There’s an old proverb, purportedly translated from ancient Chinese, that goes: “May you live in interesting times.” It sounds like a blessing, or at least a well-wishing; in fact, it’s actually a curse.
Like it or not, we are definitely living in ‘interesting times’ today.
With our news filled with reports of war and conflict, global warming, (and all its associated consequences), earthquakes, volcanic activity, epidemics and pandemics – it truly seems the Biblical Four Horsemen are galloping through our lives with savage intentions.
It’s hardly a wonder many normally sensible people are beginning to fall prey to siege mentality.
While I like to think that the readership and visitors of Home Safety Site are above that sort of thinking, there are things we shouldn’t shrug off. One is the need for a Home Emergency Survival Kit of some sort.
Troubling times require preparedness. As William Booher of the US Federal Emergency Management Agency is quoted as saying: “It’s important to build an emergency supply kit and have it ready and available at a moment’s notice.”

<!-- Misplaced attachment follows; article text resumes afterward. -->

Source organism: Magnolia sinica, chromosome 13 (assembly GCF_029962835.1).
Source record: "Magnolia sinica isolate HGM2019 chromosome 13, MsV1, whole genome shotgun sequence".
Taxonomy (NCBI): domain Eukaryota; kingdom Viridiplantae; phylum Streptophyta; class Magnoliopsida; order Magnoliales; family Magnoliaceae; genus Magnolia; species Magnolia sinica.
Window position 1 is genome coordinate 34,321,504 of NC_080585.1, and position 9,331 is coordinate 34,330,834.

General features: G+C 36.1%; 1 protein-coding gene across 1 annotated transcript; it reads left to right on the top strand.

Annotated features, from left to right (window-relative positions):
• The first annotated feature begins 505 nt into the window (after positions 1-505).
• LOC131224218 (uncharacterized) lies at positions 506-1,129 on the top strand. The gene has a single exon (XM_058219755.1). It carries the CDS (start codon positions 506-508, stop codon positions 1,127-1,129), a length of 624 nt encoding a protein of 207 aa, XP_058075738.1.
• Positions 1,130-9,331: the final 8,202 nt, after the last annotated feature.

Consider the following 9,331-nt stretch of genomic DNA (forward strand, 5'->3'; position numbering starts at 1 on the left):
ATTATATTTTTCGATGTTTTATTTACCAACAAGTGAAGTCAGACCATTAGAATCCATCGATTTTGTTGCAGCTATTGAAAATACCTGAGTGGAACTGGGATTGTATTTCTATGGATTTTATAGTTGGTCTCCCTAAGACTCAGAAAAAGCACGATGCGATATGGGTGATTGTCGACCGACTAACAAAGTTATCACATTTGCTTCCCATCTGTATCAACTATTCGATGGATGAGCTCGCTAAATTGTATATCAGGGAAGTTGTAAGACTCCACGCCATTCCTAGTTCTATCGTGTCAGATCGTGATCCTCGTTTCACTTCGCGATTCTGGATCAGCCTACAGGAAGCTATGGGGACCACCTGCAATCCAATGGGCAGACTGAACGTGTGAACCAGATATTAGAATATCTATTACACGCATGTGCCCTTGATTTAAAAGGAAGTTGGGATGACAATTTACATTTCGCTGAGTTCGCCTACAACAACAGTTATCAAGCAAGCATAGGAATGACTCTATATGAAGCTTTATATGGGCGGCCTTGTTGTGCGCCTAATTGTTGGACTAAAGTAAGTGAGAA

What Should a Home Emergency Survival Kit contain?
Carbon monoxide, or CO, has been called the “Silent Killer” – and with good reason.
Whenever any product burns, a certain amount of carbon monoxide is created, along with other chemicals. What makes CO so dangerous in the home, in addition to its toxicity, is the fact that it is colorless, odorless, and tasteless.
CO is usually formed due to incomplete combustion. When anything burns, the carbon component usually produces carbon dioxide (CO2). When there’s less oxygen available, such as when the fire is in an enclosed space, carbon monoxide will be produced.
CO is itself combustible, so in the right circumstances can ignite and contribute to the existing fire.
In an enclosed environment such as a house or apartment, a buildup of CO can be deadly.
Carbon monoxide is lighter than CO² or oxygen, so without sufficient airflow will tend to build up in the higher areas of the dwelling – upstairs sleeping areas, for example. We can’t smell or taste it, so will have no indication of the danger.
The Symptoms and Toxic Effects of Carbon Monoxide Ingestion.